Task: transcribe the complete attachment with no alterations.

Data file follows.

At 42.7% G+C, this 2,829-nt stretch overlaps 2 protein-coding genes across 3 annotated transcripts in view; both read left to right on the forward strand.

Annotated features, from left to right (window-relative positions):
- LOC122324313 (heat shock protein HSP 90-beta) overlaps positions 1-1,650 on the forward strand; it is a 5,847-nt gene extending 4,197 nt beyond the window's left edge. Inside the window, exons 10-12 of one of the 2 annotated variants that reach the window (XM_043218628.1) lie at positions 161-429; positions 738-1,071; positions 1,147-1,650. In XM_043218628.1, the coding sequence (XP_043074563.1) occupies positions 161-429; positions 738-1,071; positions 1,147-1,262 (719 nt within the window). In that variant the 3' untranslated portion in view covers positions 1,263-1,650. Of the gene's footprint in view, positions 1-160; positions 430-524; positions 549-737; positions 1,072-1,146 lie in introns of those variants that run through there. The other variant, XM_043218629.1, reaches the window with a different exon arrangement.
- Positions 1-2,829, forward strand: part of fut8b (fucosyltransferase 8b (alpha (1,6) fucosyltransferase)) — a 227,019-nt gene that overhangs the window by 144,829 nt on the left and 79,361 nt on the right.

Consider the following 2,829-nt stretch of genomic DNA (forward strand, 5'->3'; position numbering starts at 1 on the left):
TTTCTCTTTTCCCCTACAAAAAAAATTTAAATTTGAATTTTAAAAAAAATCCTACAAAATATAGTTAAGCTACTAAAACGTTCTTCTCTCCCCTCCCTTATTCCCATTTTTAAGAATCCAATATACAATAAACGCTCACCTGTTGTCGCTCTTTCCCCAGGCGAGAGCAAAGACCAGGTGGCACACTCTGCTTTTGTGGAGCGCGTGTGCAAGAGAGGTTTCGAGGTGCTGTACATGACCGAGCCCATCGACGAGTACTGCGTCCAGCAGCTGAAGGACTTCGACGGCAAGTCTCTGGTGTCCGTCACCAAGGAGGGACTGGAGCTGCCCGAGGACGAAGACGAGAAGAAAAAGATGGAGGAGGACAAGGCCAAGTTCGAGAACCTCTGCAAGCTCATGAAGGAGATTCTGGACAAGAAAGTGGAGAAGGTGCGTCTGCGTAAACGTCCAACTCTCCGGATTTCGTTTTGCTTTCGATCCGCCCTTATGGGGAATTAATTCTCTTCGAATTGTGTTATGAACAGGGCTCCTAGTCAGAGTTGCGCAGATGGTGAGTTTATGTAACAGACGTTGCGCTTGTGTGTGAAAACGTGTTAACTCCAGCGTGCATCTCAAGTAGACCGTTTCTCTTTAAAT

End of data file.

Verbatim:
At 42.7% G+C, this 2,829-nt stretch overlaps 2 protein-coding genes across 3 annotated transcripts in view; both read left to right on the forward strand.

Annotated features, from left to right (window-relative positions):
- LOC122324313 (heat shock protein HSP 90-beta) overlaps positions 1-1,650 on the forward strand; it is a 5,847-nt gene extending 4,197 nt beyond the window's left edge. Inside the window, exons 10-12 of one of the 2 annotated variants that reach the window (XM_043218628.1) lie at positions 161-429; positions 738-1,071; positions 1,147-1,650. In XM_043218628.1, the coding sequence (XP_043074563.1) occupies positions 161-429; positions 738-1,071; positions 1,147-1,262 (719 nt within the window). In that variant the 3' untranslated portion in view covers positions 1,263-1,650. Of the gene's footprint in view, positions 1-160; positions 430-524; positions 549-737; positions 1,072-1,146 lie in introns of those variants that run through there. The other variant, XM_043218629.1, reaches the window with a different exon arrangement.
- Positions 1-2,829, forward strand: part of fut8b (fucosyltransferase 8b (alpha (1,6) fucosyltransferase)) — a 227,019-nt gene that overhangs the window by 144,829 nt on the left and 79,361 nt on the right.

Consider the following 2,829-nt stretch of genomic DNA (forward strand, 5'->3'; position numbering starts at 1 on the left):
TTTCTCTTTTCCCCTACAAAAAAAATTTAAATTTGAATTTTAAAAAAAATCCTACAAAATATAGTTAAGCTACTAAAACGTTCTTCTCTCCCCTCCCTTATTCCCATTTTTAAGAATCCAATATACAATAAACGCTCACCTGTTGTCGCTCTTTCCCCAGGCGAGAGCAAAGACCAGGTGGCACACTCTGCTTTTGTGGAGCGCGTGTGCAAGAGAGGTTTCGAGGTGCTGTACATGACCGAGCCCATCGACGAGTACTGCGTCCAGCAGCTGAAGGACTTCGACGGCAAGTCTCTGGTGTCCGTCACCAAGGAGGGACTGGAGCTGCCCGAGGACGAAGACGAGAAGAAAAAGATGGAGGAGGACAAGGCCAAGTTCGAGAACCTCTGCAAGCTCATGAAGGAGATTCTGGACAAGAAAGTGGAGAAGGTGCGTCTGCGTAAACGTCCAACTCTCCGGATTTCGTTTTGCTTTCGATCCGCCCTTATGGGGAATTAATTCTCTTCGAATTGTGTTATGAACAGGGCTCCTAGTCAGAGTTGCGCAGATGGTGAGTTTATGTAACAGACGTTGCGCTTGTGTGTGAAAACGTGTTAACTCCAGCGTGCATCTCAAGTAGACCGTTTCTCTTTAAAT